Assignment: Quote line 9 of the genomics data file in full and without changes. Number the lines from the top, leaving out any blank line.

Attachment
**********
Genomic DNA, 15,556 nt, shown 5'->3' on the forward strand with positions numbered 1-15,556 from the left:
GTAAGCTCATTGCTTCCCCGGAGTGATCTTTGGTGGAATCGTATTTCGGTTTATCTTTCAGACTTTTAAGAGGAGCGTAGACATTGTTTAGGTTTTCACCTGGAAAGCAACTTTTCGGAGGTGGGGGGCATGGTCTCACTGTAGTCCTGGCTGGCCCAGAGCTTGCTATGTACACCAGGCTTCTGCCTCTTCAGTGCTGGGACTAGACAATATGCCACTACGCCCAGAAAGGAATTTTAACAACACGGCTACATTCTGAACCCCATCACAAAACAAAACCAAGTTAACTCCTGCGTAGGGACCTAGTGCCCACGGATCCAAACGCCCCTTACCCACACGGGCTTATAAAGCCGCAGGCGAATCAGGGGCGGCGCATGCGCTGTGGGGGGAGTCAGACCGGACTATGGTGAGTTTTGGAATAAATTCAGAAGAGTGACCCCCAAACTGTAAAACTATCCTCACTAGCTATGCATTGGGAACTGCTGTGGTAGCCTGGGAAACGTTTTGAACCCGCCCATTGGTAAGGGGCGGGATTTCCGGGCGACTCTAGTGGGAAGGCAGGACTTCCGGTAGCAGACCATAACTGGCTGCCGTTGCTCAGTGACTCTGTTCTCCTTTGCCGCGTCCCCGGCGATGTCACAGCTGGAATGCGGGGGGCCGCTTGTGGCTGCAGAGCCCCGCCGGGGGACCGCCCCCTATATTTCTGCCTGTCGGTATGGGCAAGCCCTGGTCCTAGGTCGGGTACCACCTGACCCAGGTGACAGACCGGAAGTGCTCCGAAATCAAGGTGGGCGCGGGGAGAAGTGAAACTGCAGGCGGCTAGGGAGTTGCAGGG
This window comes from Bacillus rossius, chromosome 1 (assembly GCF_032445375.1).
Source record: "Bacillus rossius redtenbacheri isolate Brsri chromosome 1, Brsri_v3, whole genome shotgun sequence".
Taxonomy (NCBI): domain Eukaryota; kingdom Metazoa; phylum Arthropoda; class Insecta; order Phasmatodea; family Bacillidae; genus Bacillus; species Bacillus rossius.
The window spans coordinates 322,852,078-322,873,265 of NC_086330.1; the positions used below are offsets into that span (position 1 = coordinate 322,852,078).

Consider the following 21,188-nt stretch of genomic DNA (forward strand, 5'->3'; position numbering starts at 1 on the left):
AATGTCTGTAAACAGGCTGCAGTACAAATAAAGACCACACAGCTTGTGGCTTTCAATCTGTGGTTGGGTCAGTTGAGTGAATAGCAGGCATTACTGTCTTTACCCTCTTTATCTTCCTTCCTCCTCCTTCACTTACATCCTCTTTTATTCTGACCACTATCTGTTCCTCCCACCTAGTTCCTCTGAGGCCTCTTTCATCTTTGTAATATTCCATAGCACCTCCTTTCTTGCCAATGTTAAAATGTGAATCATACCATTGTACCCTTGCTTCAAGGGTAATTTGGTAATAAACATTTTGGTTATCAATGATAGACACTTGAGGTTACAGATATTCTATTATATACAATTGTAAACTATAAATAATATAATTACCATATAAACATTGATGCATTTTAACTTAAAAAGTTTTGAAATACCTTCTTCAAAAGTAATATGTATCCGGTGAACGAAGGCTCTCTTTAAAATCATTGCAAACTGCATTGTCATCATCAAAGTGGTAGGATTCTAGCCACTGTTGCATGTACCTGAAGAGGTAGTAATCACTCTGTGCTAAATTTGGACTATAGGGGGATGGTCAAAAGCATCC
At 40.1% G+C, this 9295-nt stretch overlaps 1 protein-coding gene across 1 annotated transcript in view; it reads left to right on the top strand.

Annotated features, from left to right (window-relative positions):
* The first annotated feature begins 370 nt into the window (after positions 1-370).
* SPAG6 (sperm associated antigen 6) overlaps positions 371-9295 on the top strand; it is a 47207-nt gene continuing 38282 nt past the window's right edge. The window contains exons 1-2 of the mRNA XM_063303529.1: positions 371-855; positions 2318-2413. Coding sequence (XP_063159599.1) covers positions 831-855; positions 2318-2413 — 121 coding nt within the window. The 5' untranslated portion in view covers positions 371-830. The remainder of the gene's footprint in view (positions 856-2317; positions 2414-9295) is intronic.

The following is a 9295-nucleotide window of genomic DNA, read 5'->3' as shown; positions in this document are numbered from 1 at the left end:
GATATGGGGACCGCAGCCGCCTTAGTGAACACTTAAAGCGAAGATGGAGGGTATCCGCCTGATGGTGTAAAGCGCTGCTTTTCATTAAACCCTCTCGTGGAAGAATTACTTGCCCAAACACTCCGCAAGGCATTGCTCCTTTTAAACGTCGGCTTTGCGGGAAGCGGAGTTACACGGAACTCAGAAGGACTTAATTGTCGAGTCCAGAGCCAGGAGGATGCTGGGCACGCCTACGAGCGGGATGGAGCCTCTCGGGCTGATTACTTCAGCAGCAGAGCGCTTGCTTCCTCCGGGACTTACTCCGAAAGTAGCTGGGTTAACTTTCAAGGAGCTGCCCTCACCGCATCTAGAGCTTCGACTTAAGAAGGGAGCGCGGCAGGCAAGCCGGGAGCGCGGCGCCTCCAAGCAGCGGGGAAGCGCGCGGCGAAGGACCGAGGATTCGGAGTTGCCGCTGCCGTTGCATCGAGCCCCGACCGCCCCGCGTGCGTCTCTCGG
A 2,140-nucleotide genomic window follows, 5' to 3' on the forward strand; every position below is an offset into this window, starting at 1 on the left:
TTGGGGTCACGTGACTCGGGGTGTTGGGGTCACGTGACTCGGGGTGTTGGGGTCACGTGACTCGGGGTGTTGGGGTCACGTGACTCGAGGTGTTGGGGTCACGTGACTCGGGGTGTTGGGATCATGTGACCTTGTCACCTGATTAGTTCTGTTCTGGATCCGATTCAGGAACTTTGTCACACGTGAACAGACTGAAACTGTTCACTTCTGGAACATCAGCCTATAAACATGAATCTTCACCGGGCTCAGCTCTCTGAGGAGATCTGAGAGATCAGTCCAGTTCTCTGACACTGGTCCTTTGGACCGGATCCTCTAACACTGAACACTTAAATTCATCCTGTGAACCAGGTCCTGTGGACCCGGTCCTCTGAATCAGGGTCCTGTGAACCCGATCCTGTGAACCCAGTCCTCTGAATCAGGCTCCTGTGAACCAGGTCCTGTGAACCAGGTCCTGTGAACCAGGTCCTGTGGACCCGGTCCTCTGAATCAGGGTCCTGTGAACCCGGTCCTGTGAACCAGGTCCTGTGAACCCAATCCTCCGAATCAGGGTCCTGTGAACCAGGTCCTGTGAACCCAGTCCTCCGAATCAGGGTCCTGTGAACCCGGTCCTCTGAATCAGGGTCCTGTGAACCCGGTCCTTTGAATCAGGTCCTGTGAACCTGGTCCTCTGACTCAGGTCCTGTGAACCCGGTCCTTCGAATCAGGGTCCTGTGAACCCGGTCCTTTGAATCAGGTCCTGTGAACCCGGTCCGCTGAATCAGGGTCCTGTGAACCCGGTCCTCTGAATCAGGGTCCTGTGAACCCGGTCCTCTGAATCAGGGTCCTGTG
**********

At 40.1% G+C, this 9295-nt stretch overlaps 1 protein-coding gene across 1 annotated transcript in view; it reads left to right on the top strand.